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  33.  8
    Gilbert A. Davies (1927). Studies of Classical Literature Irony: An Historical Introduction. By J. A. K. Thomson. Pp. 242. London: Geo. Allen and Unwin, 1926. 7s. 6d. Leaves of Hellas: Essays on Some Aspects of Greek Literature. By Marshall MacGregor. Pp. Vii + 300. London: Edward Arnold and Co., 1926. [REVIEW] The Classical Review 41 (04):129-130.
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  34.  7
    A. Morpurgo Davies (1976). Xavier Mignot: Recherches sur le suffixe -της, -Tau;ητος (-Tau;ᾱτος) des origines à la fin du IVe siècle avant J. C. (Études et Commentaires, 76) Pp. 163. Paris: Klincksieck, 1972. Paper, 56 frs. [REVIEW] The Classical Review 26 (01):137-138.
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  35.  3
    Christine Stephen (2012). Participatory Learning in the Early Years: Research and Pedagogy. Edited by D. Berthelsen, J. Brownlee and E. Johansson: Pp 221. New York: Routledge. 2009.£ 85 (Hbk). ISBN 0-415-98974-4. [REVIEW] British Journal of Educational Studies 60 (2):196-198.
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  36.  7
    Glenys Davies (2010). Roman Dress (J.) Edmondson, (A.) Keith (Edd.) Roman Dress and the Fabrics of Roman Culture. (Phoenix Supplementary Volume 46.) Pp. Xviii + 370, Pls. Toronto, Buffalo and London: University of Toronto Press, 2008. Cased, £55, US$85. ISBN: 978-0-8020-9319-. [REVIEW] The Classical Review 60 (01):234-.
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  37.  2
    Gordon L. Davies (1975). The History of the Study of Landforms, Ii. The Life Find Work of William Morris Davis by Richard J. Chorley, Robert P. Beckinsale, and Antony J. Dunn. [REVIEW] History of Science 13:139-145.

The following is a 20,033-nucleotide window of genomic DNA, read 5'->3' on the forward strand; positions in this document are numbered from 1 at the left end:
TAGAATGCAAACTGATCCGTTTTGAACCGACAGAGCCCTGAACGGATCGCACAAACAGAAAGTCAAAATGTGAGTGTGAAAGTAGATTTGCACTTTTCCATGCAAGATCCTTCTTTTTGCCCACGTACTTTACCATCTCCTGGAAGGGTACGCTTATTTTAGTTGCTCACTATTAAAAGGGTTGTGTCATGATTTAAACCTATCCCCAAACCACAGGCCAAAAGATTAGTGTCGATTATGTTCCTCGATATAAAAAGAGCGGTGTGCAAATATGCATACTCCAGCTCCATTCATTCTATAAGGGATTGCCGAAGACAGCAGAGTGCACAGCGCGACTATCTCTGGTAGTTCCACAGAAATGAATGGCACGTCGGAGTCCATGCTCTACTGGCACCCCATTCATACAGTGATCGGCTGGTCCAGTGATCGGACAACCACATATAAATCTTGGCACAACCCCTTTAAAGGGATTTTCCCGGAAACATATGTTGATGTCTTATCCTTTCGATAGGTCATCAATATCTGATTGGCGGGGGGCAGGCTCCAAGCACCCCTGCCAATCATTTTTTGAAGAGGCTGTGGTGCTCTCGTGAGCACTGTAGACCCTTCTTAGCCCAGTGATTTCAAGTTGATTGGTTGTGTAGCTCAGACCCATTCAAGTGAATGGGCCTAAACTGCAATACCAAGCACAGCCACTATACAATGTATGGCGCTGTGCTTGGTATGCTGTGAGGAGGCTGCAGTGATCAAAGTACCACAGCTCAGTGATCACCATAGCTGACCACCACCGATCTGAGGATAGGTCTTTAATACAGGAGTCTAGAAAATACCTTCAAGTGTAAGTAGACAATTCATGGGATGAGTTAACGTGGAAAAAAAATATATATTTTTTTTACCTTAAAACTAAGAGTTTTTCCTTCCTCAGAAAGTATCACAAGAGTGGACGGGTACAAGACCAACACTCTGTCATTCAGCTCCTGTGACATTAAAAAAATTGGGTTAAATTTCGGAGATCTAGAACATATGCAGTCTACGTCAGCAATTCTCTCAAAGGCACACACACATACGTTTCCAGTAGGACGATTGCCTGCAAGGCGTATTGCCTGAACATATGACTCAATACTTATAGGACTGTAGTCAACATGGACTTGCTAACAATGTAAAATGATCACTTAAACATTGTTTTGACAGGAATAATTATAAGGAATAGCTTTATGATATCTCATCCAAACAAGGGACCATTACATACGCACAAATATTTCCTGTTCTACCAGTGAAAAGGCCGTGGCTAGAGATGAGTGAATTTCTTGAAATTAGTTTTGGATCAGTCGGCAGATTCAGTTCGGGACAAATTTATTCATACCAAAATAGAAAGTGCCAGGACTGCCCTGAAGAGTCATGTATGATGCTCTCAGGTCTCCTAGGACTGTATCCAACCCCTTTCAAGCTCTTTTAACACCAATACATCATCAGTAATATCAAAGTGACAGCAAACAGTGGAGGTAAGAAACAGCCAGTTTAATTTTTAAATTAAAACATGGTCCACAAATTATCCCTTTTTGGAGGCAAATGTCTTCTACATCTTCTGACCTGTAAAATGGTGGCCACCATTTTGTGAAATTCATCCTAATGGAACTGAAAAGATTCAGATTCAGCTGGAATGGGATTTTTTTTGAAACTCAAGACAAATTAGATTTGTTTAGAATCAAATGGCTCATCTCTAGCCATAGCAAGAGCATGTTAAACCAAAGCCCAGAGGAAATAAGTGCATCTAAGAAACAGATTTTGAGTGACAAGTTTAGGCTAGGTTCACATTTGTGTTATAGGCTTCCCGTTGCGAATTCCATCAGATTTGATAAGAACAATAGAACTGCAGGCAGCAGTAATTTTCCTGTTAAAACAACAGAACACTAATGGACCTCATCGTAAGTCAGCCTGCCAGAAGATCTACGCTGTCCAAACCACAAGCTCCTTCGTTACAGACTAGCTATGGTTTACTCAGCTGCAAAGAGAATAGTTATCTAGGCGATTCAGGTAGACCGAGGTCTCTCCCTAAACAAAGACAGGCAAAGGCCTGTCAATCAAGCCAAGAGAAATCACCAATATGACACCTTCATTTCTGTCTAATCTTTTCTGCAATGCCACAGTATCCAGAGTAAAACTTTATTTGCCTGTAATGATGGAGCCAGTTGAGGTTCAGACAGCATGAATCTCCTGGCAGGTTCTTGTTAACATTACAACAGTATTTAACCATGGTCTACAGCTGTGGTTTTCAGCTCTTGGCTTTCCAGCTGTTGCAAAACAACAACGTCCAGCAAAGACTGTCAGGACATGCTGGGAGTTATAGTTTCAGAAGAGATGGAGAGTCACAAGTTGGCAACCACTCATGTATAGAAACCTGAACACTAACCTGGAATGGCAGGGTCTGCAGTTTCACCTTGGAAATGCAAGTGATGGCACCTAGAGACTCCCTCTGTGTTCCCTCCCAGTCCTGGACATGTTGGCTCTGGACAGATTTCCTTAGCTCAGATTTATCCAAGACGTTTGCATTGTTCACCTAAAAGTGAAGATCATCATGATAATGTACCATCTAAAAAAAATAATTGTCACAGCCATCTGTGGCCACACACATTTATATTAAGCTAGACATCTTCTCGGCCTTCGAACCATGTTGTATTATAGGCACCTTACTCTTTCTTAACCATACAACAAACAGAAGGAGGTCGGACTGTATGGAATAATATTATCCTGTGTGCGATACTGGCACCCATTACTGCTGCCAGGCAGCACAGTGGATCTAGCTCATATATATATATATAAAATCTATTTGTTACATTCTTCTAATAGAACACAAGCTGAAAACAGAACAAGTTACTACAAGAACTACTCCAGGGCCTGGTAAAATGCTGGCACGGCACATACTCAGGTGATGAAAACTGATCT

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  38.  6
    A. Morpurgo Davies (1975). Madvig on Linguistics J. N. Madvig: Sprachtheoretische Abhandlungen. Im Auftrage der Gesellschaft für dänische Sprache und Literatur herausgegeben von Karsten Friis Johansen. Pp. 494. Copenhagen: Munksgaard, 1971. Paper, kr.85. [REVIEW] The Classical Review 25 (02):245-247.
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  39.  6
    Jonathan F. Davies & Maureen A. O'Malley (2007). Toward a Philosophy of Systems Biology: Systems Biology: Philosophical Foundations, Fred C. Boogerd , Frank J. Bruggeman , Jan-Hendrik S. Hofmeyr , and Hans V. Westerhoff , Eds. Amsterdam: Elsevier, 2007, (360 Pp; €99.95 Hbk; ISBN 978-0-444-52085-2). [REVIEW] Biological Theory 2 (4):420-422.
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  40.  1
    Brian Davies (1977). William L. Rowe. The Cosmological Argument. Pp. 273. $13.50.John J. Shepherd. Experience, Inference and God. Pp. 190. £7. [REVIEW] Religious Studies 13 (1):116.
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  41.  1
    B. Davies (1981). Dr C J Brackenridge. Journal of Medical Ethics 7 (3):163-163.
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  42.  3
    Jason Davies (2008). Scheid (J.) Quand faire, c'est croire. Les Rites sacrificiels des Romains. Pp. 348, ill., map. Paris: Aubier, 2005. Paper, €26. ISBN: 978-2-7007-2298-. [REVIEW] The Classical Review 58 (01):210-212.
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  43. D. Davies (1933). MUIRHEAD, J. H. -Rule and End in Morals. [REVIEW] Mind 42:254.
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  44. Morgan Thomas Davies (2002). Stone, Skin, and Silver: A Translation of "The Dream of the Rood"Richard J. Kelly Ciarán L. Quinn. Speculum 77 (1):202-204.